Published: Wednesday, 06 April 2016 19:08
Scientists have pieced together a 1200-year-long record of water availability, rainfall and drought across Europe, North Asia and North America.
The research, published today in the journal Nature, is the first time scientists have been able to accurately see how rainfall patterns have changed during the twentieth century compared with the last twelve centuries.
This contribution to the PAGES 2k Network, led by Fredrik Charpentier Ljungqvist, shows that climate models overestimate the increase in wet and dry extremes as temperatures increased during the twentieth century, and may have limited ability to realistically predict future hydroclimate changes under global warming.
Access the Nature paper here.
To read more about this PAGES 2k Network contribution, including the PAGES' press release, click here.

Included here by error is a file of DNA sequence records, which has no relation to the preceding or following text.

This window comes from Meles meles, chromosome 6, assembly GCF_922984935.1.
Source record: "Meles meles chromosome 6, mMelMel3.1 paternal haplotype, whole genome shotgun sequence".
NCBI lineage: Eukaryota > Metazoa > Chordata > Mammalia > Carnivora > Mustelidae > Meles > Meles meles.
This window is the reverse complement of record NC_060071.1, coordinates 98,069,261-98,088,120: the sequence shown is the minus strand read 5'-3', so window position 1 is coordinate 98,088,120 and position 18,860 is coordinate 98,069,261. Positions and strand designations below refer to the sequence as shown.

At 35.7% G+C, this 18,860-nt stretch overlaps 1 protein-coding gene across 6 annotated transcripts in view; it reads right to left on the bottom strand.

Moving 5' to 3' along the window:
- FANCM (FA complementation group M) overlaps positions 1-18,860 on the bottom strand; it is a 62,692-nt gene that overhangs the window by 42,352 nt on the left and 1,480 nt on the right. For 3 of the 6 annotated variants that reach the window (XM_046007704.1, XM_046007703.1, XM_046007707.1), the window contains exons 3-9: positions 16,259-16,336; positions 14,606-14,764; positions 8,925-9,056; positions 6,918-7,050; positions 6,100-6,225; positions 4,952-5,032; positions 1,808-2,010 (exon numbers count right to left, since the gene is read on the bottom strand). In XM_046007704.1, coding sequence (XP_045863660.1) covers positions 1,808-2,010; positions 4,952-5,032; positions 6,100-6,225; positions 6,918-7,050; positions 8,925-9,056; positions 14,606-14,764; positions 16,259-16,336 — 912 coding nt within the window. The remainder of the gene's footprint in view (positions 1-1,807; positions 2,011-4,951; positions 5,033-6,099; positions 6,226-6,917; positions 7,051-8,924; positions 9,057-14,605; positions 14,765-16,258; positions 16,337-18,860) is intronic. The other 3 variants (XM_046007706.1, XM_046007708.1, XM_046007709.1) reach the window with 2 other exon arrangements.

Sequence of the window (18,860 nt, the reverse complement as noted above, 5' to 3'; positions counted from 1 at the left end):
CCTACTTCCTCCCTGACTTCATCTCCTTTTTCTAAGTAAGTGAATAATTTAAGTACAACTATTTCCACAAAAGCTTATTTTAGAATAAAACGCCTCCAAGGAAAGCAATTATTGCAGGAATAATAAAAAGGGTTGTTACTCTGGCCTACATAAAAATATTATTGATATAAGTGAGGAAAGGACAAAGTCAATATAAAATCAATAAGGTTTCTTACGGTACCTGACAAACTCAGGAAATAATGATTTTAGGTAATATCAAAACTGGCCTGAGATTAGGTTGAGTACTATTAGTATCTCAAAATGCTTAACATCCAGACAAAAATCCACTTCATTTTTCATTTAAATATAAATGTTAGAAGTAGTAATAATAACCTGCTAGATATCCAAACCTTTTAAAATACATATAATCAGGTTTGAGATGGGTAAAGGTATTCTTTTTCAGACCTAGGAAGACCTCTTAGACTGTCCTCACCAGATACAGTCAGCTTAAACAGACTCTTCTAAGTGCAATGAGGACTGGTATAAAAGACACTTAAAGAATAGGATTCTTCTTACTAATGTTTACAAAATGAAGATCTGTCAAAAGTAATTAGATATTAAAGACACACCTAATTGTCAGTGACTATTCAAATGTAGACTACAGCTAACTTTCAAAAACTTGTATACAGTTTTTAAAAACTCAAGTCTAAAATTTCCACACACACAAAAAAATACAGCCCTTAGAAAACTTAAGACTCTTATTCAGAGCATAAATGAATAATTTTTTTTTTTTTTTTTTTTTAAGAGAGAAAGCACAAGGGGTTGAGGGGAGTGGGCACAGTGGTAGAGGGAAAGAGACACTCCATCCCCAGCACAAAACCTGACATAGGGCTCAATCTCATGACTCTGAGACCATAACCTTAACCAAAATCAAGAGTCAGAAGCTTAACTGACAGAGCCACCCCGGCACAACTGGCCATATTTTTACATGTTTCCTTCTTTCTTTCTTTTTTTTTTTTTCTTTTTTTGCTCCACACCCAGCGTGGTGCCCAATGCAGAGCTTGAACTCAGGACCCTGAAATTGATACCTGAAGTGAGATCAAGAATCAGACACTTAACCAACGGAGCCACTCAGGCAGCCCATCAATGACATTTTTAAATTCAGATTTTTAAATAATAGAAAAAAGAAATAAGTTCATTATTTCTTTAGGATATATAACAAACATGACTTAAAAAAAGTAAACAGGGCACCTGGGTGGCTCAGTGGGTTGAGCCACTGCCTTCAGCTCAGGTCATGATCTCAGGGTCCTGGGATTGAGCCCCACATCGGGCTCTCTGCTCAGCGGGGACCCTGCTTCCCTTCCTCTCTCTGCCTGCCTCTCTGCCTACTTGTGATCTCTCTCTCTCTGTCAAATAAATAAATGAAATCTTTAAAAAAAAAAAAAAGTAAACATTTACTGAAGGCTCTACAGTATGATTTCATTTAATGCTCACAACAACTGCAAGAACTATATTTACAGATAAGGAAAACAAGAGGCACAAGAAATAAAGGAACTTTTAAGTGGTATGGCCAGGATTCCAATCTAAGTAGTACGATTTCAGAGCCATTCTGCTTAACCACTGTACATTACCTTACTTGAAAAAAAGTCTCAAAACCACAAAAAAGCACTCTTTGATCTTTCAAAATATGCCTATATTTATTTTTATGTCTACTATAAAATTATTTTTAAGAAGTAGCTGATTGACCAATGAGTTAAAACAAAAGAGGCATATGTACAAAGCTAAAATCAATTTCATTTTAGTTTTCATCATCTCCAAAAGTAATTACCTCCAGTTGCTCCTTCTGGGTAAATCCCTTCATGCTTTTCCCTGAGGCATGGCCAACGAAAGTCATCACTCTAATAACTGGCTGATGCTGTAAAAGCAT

Published: Wednesday, 06 April 2016 18:19
A new study recently published in Quaternary Science Reviews takes a comprehensive look at the fall of Constantinople, and if climate change contributed to the collapse.
The paper, written by Elena Xoplaki et. al., is the product of a PAGES-supported meeting held in Greece in 2014. It examines ancient texts, excavated materials, lake sediments and climate models in an effort to understand what happened 800 years ago.
It was a prosperous time between AD 1081 to 1180 in the Byzantium society, but climate models show this period had less rainfall, overall warmer temperatures and colder winters. Scientists call this the “Medieval Climate Anomaly,” which was followed by a “Little Ice Age.”
In this blog article published today, PAGES' parent organization Future Earth takes an in-depth look at the QSR paper and current global instability.